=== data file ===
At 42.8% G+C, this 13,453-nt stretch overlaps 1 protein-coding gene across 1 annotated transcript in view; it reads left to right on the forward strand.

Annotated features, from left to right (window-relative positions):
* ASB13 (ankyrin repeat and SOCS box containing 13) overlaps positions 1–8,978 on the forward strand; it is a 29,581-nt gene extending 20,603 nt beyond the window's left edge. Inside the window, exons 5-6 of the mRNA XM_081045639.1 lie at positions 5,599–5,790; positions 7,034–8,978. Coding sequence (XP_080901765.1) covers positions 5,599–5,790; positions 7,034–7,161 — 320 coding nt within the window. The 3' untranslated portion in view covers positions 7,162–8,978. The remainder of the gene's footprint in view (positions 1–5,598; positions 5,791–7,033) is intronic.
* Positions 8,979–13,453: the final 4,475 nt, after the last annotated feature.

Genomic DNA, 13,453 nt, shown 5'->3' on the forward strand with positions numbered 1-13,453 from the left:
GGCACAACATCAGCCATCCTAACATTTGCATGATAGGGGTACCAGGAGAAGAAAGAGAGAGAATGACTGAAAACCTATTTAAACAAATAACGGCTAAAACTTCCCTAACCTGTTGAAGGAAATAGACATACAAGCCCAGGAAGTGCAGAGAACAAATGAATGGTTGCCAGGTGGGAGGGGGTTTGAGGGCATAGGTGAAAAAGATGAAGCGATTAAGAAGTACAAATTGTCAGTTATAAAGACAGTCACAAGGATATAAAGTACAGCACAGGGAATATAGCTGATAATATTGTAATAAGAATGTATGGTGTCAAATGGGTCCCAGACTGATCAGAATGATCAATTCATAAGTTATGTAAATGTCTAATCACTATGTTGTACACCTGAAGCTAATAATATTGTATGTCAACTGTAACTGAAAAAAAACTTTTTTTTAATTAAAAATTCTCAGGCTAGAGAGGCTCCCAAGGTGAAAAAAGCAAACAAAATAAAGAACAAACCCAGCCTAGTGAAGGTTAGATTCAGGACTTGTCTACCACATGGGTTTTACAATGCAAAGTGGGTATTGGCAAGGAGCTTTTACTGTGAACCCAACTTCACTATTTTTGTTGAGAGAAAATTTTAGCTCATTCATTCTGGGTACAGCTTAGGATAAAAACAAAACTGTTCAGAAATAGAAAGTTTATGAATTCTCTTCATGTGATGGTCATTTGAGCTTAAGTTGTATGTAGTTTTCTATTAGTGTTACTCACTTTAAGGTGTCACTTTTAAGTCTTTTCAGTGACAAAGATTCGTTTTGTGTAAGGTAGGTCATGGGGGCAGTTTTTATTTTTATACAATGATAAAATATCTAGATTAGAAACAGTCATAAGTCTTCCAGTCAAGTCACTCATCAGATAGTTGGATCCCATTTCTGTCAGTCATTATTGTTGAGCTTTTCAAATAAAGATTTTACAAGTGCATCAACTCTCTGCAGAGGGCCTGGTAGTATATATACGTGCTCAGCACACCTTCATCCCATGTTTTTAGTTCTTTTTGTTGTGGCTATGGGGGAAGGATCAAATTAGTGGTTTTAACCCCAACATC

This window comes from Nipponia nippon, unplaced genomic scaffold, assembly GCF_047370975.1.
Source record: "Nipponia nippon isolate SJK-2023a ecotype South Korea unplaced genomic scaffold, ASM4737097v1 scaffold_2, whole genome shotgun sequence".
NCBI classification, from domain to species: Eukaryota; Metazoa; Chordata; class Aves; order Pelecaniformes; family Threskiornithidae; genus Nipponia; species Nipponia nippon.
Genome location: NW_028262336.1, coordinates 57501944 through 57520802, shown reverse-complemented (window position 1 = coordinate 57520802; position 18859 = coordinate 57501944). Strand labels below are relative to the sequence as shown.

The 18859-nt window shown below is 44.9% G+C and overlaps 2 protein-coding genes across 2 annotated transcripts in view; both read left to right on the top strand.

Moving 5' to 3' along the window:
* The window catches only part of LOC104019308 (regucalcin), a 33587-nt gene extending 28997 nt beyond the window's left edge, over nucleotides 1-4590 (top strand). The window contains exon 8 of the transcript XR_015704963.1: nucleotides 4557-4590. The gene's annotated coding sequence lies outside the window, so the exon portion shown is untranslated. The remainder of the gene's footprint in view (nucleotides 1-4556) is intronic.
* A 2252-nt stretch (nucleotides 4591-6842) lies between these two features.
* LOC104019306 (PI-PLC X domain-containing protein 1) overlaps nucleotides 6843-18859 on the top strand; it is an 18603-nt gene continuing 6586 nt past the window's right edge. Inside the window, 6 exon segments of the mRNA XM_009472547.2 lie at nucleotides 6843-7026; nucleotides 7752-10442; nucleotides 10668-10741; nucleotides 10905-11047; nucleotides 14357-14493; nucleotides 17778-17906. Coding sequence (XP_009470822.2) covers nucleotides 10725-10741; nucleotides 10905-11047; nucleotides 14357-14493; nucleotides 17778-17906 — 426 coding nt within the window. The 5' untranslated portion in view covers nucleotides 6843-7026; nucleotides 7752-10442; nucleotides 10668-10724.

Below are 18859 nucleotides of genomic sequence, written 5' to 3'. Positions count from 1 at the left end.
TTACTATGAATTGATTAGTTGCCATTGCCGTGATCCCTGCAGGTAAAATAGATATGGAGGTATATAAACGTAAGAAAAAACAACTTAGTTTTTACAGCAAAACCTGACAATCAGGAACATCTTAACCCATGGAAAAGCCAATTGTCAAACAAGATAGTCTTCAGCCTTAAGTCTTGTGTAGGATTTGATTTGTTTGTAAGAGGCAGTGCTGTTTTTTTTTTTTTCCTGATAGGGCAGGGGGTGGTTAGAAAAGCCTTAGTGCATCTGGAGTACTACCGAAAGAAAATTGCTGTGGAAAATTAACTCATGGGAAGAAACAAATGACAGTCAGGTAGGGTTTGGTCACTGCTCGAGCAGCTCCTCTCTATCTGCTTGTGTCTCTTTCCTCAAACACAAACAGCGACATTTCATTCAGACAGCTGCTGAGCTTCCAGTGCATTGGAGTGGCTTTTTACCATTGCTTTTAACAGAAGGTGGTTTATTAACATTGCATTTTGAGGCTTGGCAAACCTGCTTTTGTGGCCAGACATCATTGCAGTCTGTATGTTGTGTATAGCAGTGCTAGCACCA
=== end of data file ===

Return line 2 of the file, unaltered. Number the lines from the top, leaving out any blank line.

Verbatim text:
Annotated features, from left to right (window-relative positions):